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Academic Buoyancy

Academic Buoyancy: Investigating Measures and Developing a Model of
Undergraduates’ Everyday Academic Resilience
Abstract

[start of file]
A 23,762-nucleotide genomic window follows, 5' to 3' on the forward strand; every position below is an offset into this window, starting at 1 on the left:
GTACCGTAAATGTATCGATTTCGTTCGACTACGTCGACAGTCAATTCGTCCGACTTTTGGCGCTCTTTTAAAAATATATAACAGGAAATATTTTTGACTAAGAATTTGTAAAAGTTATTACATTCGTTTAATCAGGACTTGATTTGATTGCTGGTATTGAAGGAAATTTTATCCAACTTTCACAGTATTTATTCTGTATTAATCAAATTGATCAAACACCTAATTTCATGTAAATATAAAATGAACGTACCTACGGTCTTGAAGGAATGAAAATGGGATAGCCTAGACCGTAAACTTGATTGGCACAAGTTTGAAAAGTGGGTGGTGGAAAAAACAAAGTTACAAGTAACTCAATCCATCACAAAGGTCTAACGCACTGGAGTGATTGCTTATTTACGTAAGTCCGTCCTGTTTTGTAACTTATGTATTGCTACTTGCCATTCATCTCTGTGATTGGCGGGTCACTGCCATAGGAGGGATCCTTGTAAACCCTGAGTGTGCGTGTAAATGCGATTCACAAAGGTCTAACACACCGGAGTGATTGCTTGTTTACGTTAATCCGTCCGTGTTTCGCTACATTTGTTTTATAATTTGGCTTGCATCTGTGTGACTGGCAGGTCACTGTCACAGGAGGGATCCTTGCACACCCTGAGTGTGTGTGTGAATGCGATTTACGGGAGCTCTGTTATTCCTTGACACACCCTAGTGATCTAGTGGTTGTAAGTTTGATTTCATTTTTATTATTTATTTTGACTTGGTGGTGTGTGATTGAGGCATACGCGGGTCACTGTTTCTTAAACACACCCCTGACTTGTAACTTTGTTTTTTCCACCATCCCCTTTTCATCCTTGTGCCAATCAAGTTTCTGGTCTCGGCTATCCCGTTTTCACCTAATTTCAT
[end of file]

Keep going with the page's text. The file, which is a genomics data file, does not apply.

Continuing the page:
Undergraduates face numerous challenges and pressures in pursuing a degree. This study explored variables and measures which can be used to assess and predict undergraduates’ everyday academic resilience (i.e., academic buoyancy) and confirmed the nature of some key relationships between variables. This provides important insights for researchers, higher education providers and psychological practice with specific directions for policy and praxis. This study primarily aimed to test a model which maps undergraduates’ academic buoyancy. The secondary objective was to assess the reliability and validity of the measures Martin, Marsh and colleagues (2007, 2008) used to investigate high school students’ academic buoyancy. Undergraduates (n = 236) aged 18 to 55 were recruited via snowball sampling to complete an online questionnaire comprising a battery of measures assessing psychosocial and educational variables. Acceptable (> .70) to excellent (> .90) internal consistency values were found for each measure investigated, while four of the six measures used by Martin, Marsh and colleagues demonstrated strong to very strong convergent validity with other psychometrically validated measures of the same construct. Support for the theoretical model was found using structural equation modelling, highlighting specific variables (parental attachment, self-efficacy, anxiety, control and engagement) which could constitute the basis for effective intervention. Suggestions for psychological and educational policy and praxis are offered for universities and individual students. Directions for future research could include stratified-random sampling, multiple sources of data and a longitudinal design to qualify results and increase generalisability. Research aimed at developing and testing effective applications of these findings is recommended.